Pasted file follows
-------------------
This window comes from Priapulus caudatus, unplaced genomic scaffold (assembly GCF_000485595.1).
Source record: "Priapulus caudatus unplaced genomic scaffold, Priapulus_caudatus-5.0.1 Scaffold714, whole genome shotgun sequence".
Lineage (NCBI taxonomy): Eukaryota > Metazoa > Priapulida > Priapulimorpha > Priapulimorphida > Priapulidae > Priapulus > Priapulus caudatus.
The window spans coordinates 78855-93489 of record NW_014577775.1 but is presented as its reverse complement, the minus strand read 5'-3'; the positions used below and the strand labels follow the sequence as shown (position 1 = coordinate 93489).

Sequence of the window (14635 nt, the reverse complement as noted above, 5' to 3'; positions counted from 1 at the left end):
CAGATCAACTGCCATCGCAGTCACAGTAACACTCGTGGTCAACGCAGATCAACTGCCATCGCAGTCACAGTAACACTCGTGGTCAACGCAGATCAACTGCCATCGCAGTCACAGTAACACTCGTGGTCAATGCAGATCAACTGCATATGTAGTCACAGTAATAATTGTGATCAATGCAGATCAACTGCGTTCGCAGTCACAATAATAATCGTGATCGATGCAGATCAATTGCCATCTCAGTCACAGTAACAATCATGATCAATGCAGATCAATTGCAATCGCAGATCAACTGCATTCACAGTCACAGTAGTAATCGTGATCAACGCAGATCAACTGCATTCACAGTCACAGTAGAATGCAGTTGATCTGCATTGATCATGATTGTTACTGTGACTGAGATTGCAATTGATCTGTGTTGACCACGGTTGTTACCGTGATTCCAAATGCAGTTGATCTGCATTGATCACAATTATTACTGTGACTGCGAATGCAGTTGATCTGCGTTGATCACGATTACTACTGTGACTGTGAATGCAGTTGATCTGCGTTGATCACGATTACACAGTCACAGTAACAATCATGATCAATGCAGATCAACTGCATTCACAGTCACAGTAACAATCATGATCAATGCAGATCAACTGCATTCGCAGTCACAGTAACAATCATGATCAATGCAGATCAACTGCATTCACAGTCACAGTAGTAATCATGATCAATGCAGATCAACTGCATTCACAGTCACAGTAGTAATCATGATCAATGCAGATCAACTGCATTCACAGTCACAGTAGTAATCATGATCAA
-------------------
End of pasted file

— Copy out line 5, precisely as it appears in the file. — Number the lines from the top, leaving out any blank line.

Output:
Sequence of the window (14635 nt, the reverse complement as noted above, 5' to 3'; positions counted from 1 at the left end):